When a Westside mall proudly displays a sign that says “Since 1985,” it should come as no surprise that an architectural style from a period as ancient as the 1950s is approaching extinction.
That seems to be the fate of Coffee Shop Modern, known somewhat less respectfully as Googie, a kind of chaotic blending of elements of the car culture and the Sputnik era that originated in Southern California.
The latest casualty could be Ship’s (“Never Closes”) of Culver City, which architectural critic Alan Hess terms “a time capsule of the 1950s because its appearance is almost exactly as it was at its opening in 1957, right down to the toaster at each table.”
Ship’s and its distinctive rocket-shaped sign may be torn down as part of a redevelopment project in Culver City, which would leave afloat only one other Ship’s, as well as a handful of healthy examples of Coffee Shop Modern.
Eateries long since dispatched to the Googie graveyard include Tiny Naylor’s on Sunset Boulevard, with its wing-like canopy (the B-29 look); the various Biff’s, with their narrow steel-and-glass frames planted on vacant corners of gasoline stations; and the Clock cafes, with their triangular windows and giant timepieces (“we figured no one could resist looking at a clock,” founder Forrest Smith said).
“What we have now is the ‘Browning of America,’ ” architecture writer Philip Langdon said, “buildings trying to blend into the environment with bricks and wood and earth tones.”
But Googie isn’t forgotten.
Books on the Subject
Named for a now-defunct cafe in West Hollywood, often derided by critics during its heyday, the style is treated to serious analysis in two new books, “Googie,” by Hess, and “Orange Roofs, Golden Arches,” by Langdon.
In addition, imperiled Googie-type cafes, such as Ship’s, are attracting more support from individuals and conservation groups than they used to.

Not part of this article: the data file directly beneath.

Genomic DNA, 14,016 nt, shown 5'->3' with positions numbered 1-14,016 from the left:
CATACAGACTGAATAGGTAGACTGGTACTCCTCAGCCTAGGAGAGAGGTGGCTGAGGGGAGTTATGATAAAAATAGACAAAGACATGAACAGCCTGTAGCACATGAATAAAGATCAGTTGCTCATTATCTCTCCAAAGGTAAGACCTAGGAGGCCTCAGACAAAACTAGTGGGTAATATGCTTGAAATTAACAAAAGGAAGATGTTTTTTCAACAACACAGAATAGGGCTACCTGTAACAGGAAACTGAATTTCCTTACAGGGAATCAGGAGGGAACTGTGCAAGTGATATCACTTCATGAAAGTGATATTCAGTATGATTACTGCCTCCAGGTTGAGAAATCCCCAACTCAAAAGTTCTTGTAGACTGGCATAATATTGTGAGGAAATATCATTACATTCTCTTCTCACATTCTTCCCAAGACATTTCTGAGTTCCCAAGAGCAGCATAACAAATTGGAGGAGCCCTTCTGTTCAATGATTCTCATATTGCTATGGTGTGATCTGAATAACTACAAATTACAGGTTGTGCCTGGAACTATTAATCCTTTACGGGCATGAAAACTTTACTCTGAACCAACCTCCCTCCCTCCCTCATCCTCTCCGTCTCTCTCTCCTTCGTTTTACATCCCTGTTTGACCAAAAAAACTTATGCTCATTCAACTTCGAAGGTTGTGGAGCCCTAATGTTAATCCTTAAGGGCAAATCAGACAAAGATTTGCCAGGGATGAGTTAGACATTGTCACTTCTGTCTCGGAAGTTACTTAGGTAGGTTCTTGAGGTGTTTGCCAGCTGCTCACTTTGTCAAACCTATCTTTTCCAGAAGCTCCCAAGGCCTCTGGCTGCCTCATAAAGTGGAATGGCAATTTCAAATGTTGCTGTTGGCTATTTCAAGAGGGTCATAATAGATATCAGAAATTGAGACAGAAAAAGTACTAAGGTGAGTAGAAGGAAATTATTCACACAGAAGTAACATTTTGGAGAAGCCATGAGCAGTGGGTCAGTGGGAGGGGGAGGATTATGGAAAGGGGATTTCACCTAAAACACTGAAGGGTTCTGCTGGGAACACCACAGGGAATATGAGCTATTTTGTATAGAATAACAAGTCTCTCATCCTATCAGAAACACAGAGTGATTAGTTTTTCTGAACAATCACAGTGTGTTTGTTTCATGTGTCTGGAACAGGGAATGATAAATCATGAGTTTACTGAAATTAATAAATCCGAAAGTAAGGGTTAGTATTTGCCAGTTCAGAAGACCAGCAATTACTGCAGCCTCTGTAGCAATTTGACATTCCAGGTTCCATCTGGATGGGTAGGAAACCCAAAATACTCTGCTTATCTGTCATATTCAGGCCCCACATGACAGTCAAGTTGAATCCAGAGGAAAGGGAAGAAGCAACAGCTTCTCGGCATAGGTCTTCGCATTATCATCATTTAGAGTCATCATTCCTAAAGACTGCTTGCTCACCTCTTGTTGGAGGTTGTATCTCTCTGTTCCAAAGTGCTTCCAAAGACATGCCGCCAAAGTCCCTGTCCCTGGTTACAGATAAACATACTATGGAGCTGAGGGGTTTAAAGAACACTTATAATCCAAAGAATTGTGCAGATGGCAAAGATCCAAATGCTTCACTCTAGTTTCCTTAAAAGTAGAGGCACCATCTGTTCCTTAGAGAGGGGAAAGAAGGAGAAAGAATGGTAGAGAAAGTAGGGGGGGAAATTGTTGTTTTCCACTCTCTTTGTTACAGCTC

Why the sudden interest?
“As often happens, a style becomes rediscovered just when the last examples are being torn down,” Hess said. “It happened with Victorian buildings, too.”
While the reasons for the decline of Coffee Shop Modern are not difficult to trace--increasing real-estate values, changing styles, new design ordinances--the question that isn’t so easy to answer is whether the continued existence of ‘50s eateries is worth worrying about.
“Definitely,” Hess said. “The quality of life in an urban environment depends partly on the variety and richness of buildings that give us a connection with the past. Without them, you develop a kind of cultural amnesia.”
Just Selling Hamburgers
But designer Eldon Davis, the dean of Coffee Shop Modern, while naturally in favor of his creations staying in business, adds that from an artistic standpoint, “I can’t see why they’d try to preserve any of them. We would have liked to have made them more aesthetic, but we were just designing them to sell hamburgers.”
To sell hamburgers.
That indeed was the main design consideration of post-Depression, coffee-shop founders like Matt and Emmett Shipman (Ship’s), the late Norman Roybark (Norm’s), Robert Wian (Bob’s Big Boy), and the late William (Tiny) Naylor and his son, William (Biff) Naylor.
“In 1948, when my dad was building Biff’s, everyone told us that this town was too cheap to pay 25 cents for a hamburger,” Biff Naylor recalled.